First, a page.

Frankfurt-based retired nurse (aged 75), Mrs Beatrice Onyele, goes down memory lane and she talks about her experiences in Germany since arriving 50 years ago.
“A native of Umuahia (south-east Nigeria), I was born in Calabar and bred in the northern town of Mada. Following my college education, I qualified as a staff nurse and staff midwife in Iyi-Enu Hospital, Ogidi, near Onitsha (1957-63) – a mission hospital whose motto, “To preach and to heal”, became mine and shaped my life. My mum said that as a child I had always wanted to be a nurse and that it was a noble profession. She was right.
“In 1965, I took an appointment with Shell Hospital in Port Harcourt as a staff midwife. Barely one year later, I had to leave this noble hospital for Germany for family reasons. My then fiancé and later husband was studying in Germany. I had only vague information about Germany; my fiancé had been in Germany for barely a year. But even if I did, “going overseas” in the 1960s was a temptation hardly anyone could resist.
“The weather and language posed a very serious challenge and apart from the Black GIs (American soldiers) in the barracks there were very few Africans in Hanau at that time. I started working as a nurse in Stadt Krankenhaus Hanau barely two weeks after my arrival and was virtually reduced to a ward maid because of language difficulties. During those six months I always went home in tears and wanted to go back to Nigeria, but war was raging in that country and my fiancé was here.
“However, I forced myself to breach the language barrier by always carrying a German-English dictionary with me and had the assistance of our German family friends. Consequently I was able to express myself fairly well in German within a year. Moving to Frankfurt, which was more international, and working in various hospitals (University Teaching Hospital, Red Cross Hospital) helped.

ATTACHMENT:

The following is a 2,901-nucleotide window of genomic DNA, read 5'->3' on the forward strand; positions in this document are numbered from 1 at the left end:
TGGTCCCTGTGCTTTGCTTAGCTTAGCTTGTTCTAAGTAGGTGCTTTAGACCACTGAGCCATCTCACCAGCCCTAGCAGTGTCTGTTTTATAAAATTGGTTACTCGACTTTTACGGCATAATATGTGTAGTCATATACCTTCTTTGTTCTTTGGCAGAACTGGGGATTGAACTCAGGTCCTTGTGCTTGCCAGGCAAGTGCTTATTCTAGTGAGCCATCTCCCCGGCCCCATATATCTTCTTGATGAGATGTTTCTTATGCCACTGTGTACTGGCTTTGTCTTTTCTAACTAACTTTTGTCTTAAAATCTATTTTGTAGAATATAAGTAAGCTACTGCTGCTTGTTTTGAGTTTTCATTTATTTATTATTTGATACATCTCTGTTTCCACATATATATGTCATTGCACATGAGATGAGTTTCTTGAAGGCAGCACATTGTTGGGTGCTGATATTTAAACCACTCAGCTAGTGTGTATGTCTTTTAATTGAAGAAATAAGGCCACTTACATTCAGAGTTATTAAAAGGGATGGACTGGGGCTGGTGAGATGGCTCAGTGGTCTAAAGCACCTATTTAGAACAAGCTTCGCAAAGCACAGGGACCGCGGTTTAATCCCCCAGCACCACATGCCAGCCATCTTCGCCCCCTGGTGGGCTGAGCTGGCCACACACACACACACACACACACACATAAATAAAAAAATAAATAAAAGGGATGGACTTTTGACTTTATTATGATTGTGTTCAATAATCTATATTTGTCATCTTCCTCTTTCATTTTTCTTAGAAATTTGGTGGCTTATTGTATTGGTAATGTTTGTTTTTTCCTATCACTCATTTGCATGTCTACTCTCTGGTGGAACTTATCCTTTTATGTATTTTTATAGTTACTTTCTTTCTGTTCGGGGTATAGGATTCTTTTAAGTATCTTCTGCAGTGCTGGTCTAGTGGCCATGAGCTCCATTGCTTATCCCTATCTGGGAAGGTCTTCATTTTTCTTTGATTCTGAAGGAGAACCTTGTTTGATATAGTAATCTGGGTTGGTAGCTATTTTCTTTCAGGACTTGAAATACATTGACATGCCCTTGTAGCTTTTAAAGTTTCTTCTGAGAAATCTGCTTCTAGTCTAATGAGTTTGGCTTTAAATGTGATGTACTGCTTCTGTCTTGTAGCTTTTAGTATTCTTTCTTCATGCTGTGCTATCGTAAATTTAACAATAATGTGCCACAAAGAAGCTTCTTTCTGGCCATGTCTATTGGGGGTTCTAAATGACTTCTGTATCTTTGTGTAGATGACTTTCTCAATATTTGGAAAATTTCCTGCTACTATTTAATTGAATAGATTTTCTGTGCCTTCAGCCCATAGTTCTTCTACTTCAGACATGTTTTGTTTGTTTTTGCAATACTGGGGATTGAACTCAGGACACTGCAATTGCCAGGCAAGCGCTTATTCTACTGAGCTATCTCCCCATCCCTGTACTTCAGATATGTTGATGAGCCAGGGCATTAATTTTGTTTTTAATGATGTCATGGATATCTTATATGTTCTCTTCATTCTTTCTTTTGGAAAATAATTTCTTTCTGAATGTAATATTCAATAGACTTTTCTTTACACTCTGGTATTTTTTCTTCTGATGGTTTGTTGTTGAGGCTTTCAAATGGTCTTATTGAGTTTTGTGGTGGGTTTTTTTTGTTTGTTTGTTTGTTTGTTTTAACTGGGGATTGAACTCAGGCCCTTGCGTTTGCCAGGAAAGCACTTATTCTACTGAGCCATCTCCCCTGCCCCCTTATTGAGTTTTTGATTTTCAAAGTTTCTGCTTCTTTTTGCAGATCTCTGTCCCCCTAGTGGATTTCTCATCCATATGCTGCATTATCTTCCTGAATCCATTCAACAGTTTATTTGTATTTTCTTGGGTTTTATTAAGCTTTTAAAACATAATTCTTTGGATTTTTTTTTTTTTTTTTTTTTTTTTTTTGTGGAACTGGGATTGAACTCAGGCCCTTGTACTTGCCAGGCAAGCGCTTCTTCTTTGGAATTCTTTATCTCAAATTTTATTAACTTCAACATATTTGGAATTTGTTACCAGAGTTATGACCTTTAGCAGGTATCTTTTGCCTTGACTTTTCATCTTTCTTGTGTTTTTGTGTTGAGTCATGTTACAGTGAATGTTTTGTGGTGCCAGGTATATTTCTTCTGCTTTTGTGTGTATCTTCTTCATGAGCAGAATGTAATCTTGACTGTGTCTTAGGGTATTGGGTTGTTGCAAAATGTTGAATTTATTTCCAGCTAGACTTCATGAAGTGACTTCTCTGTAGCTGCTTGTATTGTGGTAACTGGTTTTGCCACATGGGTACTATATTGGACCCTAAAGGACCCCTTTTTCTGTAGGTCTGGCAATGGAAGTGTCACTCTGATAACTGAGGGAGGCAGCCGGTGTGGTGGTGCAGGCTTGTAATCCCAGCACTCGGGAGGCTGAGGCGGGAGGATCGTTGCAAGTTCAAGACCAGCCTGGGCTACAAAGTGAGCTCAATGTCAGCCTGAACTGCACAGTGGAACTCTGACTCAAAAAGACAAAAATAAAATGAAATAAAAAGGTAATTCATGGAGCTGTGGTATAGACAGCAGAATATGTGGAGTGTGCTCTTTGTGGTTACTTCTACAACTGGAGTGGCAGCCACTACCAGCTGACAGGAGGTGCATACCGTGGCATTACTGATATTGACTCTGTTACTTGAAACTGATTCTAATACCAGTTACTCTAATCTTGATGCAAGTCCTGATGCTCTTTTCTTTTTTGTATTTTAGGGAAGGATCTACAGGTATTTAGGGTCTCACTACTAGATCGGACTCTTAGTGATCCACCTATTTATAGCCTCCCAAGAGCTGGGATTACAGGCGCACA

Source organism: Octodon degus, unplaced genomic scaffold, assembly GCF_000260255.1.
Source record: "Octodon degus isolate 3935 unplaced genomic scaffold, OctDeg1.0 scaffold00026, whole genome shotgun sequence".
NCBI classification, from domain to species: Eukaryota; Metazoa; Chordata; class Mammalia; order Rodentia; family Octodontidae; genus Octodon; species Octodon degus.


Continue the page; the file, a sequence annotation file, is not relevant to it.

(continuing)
“I went to England (1971-72) and did another one-year course in midwifery in Liverpool. During this time I acquired O levels in English, German, Biology and Human Biology. In 1996, I qualified as hospital administrator (Pflegedienstleitung) in Frankfurt.
Mrs Onyele, pictured with her sons Kelechi and Chima, holding a copy of her book “Chikwe: Es bleibt ein Traum“. The novel, written in German and whose title roughly translates as “A Forlorn Dream”, chronicles the life of the eponymous Chikwe from a rural community in southeastern Nigeria to the German city of Frankfurt │© Menzel/Amani Verlag
“Seeing our four children (now aged 43, 41, 39 and 32) growing up and raising them to become able young men, and seeing our grandchildren remains my greatest achievement in Germany.
“I have been retired since 2005. However, I am still active as a volunteer. In 2004, I started a programme for children of African descent in Frankfurt – Kinder Afrika Begegnen Ihre Kultur or KABIK. As the title suggests, it is a forum which aims to impart our culture and heritage to our children. Our programme consists of storytelling, African games, riddles, fairy tales, etc. We talk with the children and listen very carefully to what they say. Racism is no longer taboo in Germany. We know that African children are equally exposed to racism – from kindergarten to the end of their school career. We sensitise the parents towards listening to what their children say when they return from school or kindergarten and assist them where need be.
“I have also been an active member of a German church committee (Kirchenvorstand) of Evangelische Ostergemeide (now Maria-Magdalena-Gemeinde Frankfurt-Sachsenhausen) and a Sunday school teacher since 1990.
“At times one cannot help the feeling of not belonging to German society, as a foreigner, especially Blacks notwithstanding the duration of their residence here. However, German society is opening up gradually and its youth is contributing greatly towards this development, through travelling and mingling with people from different nations and cultures.
“Anyone living in Germany should learn and master the language. It makes one feel more confident and opens ways that otherwise may have remained closed. No matter how comfortable you feel living here, never forget where you come from.
I am 75! I thank God daily for my life.”